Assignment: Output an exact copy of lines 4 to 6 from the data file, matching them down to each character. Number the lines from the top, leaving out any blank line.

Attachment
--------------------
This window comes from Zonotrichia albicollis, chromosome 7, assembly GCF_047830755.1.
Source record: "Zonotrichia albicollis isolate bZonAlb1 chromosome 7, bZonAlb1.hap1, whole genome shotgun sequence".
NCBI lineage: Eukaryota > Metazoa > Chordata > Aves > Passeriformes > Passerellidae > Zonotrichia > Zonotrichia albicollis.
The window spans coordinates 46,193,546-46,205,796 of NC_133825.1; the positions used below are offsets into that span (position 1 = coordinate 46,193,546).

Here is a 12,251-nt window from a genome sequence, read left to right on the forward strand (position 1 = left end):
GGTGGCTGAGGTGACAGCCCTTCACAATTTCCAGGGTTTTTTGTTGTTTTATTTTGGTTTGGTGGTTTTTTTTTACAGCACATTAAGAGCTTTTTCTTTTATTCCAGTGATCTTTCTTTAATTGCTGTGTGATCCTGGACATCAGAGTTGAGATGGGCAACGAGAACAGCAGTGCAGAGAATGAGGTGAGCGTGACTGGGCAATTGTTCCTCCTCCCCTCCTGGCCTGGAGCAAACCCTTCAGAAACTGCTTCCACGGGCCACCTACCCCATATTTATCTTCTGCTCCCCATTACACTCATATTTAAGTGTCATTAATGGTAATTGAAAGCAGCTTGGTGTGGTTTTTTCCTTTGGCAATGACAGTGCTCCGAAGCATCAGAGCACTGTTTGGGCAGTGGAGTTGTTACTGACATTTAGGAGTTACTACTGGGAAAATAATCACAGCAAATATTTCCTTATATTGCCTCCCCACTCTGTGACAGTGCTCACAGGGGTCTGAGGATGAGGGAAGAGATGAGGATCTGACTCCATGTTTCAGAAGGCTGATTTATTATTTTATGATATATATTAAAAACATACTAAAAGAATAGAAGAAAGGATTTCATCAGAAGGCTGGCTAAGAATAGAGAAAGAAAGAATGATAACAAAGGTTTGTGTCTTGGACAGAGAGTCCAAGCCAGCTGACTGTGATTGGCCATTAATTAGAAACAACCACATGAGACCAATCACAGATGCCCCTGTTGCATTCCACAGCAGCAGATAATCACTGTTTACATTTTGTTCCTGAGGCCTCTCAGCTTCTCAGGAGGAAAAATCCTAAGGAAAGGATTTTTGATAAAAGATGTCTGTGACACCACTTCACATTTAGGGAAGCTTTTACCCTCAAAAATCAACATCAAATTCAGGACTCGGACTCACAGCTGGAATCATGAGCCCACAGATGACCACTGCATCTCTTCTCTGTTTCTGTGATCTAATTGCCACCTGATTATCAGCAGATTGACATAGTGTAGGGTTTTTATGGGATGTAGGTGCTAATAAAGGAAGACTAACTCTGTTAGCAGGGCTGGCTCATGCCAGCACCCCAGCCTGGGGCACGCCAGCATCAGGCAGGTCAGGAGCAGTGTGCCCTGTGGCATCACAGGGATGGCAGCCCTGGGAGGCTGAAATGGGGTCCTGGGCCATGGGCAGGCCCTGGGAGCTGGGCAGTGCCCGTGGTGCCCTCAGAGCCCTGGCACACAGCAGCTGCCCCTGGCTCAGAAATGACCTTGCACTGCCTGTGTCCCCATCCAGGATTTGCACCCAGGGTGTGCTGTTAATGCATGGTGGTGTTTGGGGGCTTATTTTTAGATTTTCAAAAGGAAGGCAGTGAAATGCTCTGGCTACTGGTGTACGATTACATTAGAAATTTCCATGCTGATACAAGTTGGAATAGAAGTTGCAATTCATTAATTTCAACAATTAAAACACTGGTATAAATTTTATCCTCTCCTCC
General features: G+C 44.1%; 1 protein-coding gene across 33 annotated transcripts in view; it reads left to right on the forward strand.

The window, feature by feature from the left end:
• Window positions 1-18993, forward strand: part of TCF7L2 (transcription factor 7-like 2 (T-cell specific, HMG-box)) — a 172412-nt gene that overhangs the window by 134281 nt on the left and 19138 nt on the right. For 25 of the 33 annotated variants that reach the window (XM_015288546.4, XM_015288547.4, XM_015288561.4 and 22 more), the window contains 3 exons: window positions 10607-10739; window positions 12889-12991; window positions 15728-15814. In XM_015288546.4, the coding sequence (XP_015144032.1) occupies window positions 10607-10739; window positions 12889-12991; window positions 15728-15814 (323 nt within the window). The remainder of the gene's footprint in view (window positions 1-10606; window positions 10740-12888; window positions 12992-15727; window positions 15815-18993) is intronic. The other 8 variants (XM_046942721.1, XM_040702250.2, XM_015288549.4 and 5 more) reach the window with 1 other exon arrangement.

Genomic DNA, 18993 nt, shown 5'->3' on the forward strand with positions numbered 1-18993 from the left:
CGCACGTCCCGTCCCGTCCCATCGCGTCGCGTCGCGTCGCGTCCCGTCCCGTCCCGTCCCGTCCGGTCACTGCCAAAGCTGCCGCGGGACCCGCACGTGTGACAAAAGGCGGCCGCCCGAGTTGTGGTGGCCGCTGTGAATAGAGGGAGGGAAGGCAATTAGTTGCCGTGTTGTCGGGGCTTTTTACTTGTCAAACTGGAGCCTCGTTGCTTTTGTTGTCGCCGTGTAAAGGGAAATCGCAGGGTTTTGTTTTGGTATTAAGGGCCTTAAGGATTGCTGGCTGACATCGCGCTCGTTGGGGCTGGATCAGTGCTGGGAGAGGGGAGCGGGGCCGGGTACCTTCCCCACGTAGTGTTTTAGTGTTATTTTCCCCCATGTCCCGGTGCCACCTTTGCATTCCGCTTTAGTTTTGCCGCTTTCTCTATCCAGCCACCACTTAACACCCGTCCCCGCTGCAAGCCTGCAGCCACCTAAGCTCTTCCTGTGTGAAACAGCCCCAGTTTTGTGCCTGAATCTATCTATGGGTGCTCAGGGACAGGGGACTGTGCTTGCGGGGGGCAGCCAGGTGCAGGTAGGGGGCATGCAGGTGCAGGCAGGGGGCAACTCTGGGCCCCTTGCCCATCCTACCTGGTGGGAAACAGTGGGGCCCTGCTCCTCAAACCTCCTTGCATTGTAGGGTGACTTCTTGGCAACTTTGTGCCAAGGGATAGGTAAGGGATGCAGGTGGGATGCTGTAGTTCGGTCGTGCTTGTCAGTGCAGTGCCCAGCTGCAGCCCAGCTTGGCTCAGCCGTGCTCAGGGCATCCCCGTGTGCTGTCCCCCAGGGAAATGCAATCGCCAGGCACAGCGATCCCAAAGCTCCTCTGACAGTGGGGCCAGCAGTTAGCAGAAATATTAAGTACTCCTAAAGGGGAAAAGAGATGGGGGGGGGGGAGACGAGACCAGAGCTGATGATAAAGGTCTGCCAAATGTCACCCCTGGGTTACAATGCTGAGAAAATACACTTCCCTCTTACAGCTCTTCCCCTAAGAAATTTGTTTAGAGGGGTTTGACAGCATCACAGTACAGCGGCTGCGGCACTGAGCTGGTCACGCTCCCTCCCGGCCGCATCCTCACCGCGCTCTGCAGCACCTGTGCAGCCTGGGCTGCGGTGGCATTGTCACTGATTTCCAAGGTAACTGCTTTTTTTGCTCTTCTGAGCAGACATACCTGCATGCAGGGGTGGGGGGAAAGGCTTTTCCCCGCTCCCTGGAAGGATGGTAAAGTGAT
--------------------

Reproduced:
The window spans coordinates 46,193,546-46,205,796 of NC_133825.1; the positions used below are offsets into that span (position 1 = coordinate 46,193,546).

Here is a 12,251-nt window from a genome sequence, read left to right on the forward strand (position 1 = left end):
GGTGGCTGAGGTGACAGCCCTTCACAATTTCCAGGGTTTTTTGTTGTTTTATTTTGGTTTGGTGGTTTTTTTTTACAGCACATTAAGAGCTTTTTCTTTTATTCCAGTGATCTTTCTTTAATTGCTGTGTGATCCTGGACATCAGAGTTGAGATGGGCAACGAGAACAGCAGTGCAGAGAATGAGGTGAGCGTGACTGGGCAATTGTTCCTCCTCCCCTCCTGGCCTGGAGCAAACCCTTCAGAAACTGCTTCCACGGGCCACCTACCCCATATTTATCTTCTGCTCCCCATTACACTCATATTTAAGTGTCATTAATGGTAATTGAAAGCAGCTTGGTGTGGTTTTTTCCTTTGGCAATGACAGTGCTCCGAAGCATCAGAGCACTGTTTGGGCAGTGGAGTTGTTACTGACATTTAGGAGTTACTACTGGGAAAATAATCACAGCAAATATTTCCTTATATTGCCTCCCCACTCTGTGACAGTGCTCACAGGGGTCTGAGGATGAGGGAAGAGATGAGGATCTGACTCCATGTTTCAGAAGGCTGATTTATTATTTTATGATATATATTAAAAACATACTAAAAGAATAGAAGAAAGGATTTCATCAGAAGGCTGGCTAAGAATAGAGAAAGAAAGAATGATAACAAAGGTTTGTGTCTTGGACAGAGAGTCCAAGCCAGCTGACTGTGATTGGCCATTAATTAGAAACAACCACATGAGACCAATCACAGATGCCCCTGTTGCATTCCACAGCAGCAGATAATCACTGTTTACATTTTGTTCCTGAGGCCTCTCAGCTTCTCAGGAGGAAAAATCCTAAGGAAAGGATTTTTGATAAAAGATGTCTGTGACACCACTTCACATTTAGGGAAGCTTTTACCCTCAAAAATCAACATCAAATTCAGGACTCGGACTCACAGCTGGAATCATGAGCCCACAGATGACCACTGCATCTCTTCTCTGTTTCTGTGATCTAATTGCCACCTGATTATCAGCAGATTGACATAGTGTAGGGTTTTTATGGGATGTAGGTGCTAATAAAGGAAGACTAACTCTGTTAGCAGGGCTGGCTCATGCCAGCACCCCAGCCTGGGGCACGCCAGCATCAGGCAGGTCAGGAGCAGTGTGCCCTGTGGCATCACAGGGATGGCAGCCCTGGGAGGCTGAAATGGGGTCCTGGGCCATGGGCAGGCCCTGGGAGCTGGGCAGTGCCCGTGGTGCCCTCAGAGCCCTGGCACACAGCAGCTGCCCCTGGCTCAGAAATGACCTTGCACTGCCTGTGTCCCCATCCAGGATTTGCACCCAGGGTGTGCTGTTAATGCATGGTGGTGTTTGGGGGCTTATTTTTAGATTTTCAAAAGGAAGGCAGTGAAATGCTCTGGCTACTGGTGTACGATTACATTAGAAATTTCCATGCTGATACAAGTTGGAATAGAAGTTGCAATTCATTAATTTCAACAATTAAAACACTGGTATAAATTTTATCCTCTCCTCC